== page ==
Reputations aren’t built out of a singular interaction, rather they are built over considerable time, and like most things a reputation is harder to build that it is to destroy. A reputation is fragile. You must be careful with it. Constructing a good reputation takes patience and time. It requires calculation and caution. Destroying a reputation is swift and sadly way to easy. What takes months or even years to build can be undone in seconds. Wiped out in a moment. A reputation is a little like a building, it takes time to carefully build and reinforce each level. Once it’s built it stands proudly upon its foundations for all to look up and gaze at. But it also takes only one wrecking ball to bring it crumbling down. One significant smash and the building is reduced to dust and rubble.
Having a great reputation is important for your success. It gives you an identity amongst your social and professional networks. It helps you be distinguishable from others. A reputation allows you to be known. It also gives people ammunition to defend you with; some people will have negative things to say about you (no one is universally loved), and during these moments your reputation will act like a negativity repellent. When someone says something bad, your reputation allows others to defend you, because they know your identity. Your reputation also serves as your marketing strategy, the better your reputation the better your marketing. Your reputation is your message to the world; it tells them what you’re all about.
Maybe most importantly, having a good reputation becomes a tool for accountability and growth. When we stand for something good we them have to constantly hold ourselves to those actions, we have to ensure we keep delivering to those expectations. Sometimes our reputation can feel bigger than us, and that maybe we don’t deserve it, and therefore we can use it to help us strive for more. A reputation can be a motivator for us to improve who we are and how we are seen.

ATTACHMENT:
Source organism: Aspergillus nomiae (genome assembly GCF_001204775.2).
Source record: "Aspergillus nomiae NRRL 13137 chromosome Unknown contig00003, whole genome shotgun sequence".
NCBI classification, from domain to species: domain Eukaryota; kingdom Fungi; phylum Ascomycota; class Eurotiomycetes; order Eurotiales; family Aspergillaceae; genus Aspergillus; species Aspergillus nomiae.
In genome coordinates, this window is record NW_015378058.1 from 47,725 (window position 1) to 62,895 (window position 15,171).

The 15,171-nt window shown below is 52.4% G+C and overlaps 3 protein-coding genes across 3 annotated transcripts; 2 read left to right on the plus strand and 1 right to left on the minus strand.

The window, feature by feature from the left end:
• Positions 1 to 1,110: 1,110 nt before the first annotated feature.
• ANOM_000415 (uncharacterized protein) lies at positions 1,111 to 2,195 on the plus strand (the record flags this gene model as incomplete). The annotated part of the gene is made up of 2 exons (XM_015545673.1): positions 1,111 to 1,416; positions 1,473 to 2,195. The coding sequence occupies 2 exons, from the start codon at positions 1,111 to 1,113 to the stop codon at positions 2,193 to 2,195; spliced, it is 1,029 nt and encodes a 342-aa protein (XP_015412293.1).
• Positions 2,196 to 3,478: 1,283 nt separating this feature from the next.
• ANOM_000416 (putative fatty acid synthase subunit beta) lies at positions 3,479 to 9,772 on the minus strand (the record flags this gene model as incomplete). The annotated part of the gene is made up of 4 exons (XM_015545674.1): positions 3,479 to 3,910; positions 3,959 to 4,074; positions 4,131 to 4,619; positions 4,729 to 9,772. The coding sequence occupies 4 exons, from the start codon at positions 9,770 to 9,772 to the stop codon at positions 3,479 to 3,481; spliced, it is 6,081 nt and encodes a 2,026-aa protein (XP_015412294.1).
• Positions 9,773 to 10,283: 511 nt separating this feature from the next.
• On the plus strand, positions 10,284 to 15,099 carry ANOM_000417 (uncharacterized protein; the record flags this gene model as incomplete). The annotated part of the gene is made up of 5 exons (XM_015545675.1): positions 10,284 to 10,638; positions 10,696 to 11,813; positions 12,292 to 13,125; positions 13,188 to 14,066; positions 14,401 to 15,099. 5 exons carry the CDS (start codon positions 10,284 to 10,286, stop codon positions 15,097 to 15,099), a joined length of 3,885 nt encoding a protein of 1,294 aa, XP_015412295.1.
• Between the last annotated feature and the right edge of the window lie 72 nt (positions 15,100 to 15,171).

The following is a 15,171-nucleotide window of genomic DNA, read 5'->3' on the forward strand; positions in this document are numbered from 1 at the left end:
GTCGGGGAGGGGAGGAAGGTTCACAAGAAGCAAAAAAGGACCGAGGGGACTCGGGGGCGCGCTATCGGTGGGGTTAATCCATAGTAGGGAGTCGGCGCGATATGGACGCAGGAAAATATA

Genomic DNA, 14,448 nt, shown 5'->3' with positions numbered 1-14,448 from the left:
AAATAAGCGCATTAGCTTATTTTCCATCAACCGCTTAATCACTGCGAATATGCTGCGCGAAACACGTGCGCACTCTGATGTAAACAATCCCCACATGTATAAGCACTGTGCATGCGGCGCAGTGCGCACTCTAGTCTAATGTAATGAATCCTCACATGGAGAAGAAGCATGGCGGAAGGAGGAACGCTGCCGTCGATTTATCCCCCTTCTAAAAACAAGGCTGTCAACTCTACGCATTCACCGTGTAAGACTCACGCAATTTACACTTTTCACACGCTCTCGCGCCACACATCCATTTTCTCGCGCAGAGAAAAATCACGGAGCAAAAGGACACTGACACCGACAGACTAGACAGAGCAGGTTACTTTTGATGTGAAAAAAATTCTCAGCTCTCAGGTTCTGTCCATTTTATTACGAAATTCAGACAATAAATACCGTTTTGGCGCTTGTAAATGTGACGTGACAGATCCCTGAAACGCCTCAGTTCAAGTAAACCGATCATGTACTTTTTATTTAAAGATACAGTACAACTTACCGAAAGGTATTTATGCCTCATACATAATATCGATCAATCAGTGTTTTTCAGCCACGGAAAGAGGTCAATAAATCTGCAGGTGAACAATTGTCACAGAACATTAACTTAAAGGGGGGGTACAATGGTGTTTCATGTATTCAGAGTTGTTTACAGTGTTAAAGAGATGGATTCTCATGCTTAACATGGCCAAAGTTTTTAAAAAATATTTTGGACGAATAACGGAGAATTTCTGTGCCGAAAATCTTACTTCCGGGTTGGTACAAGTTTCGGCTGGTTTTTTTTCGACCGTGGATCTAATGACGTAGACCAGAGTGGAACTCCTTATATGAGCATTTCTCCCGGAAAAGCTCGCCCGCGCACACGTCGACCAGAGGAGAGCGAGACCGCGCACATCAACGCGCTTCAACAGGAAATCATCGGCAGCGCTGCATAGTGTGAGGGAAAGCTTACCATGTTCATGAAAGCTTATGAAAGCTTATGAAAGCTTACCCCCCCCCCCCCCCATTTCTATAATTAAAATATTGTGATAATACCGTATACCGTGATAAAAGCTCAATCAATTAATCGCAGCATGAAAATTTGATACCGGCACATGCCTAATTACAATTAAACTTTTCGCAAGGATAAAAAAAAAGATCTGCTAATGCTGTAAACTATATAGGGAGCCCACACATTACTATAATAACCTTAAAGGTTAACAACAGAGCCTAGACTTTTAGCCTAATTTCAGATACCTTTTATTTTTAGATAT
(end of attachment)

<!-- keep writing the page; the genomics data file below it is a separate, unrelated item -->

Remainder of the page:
Your reputation is like your shadow. It will follow you everywhere. It becomes a reflection of who you are – or at least how other people see you? Your shadow will never fade, it will be there with you wherever you go forever. Build a shadow that inspires you to do better. Build a shadow that is influential to others. Be consistent in what you say, what you do and how you present yourself. You will never be able to run from your shadow, but you can shape it. Make a shadow you’re proud of.
About Paul Kaye
Originally from England, Paul spent nearly a decade programming radio stations in the UK before moving to Canada in 2012. While working for Newcap Radio, Paul programmed Classic Hits, Hot-AC and CHR formats in Vancouver & Calgary. Paul was also Newcap’s National Talent Development Director, tasked with improving performance across all content teams, overseeing syndication and leading talent acquisition. In 2016, he joined Rogers Media, as National Talent Coach and National Format Director (CHR). Paul was somehow named International PD of the year in 2016 (vote re-count pending) and is a certified coach. Paul lives in Toronto and can be reached at [email protected]
Other Puget Sound Radio articles by Paul Kaye HERE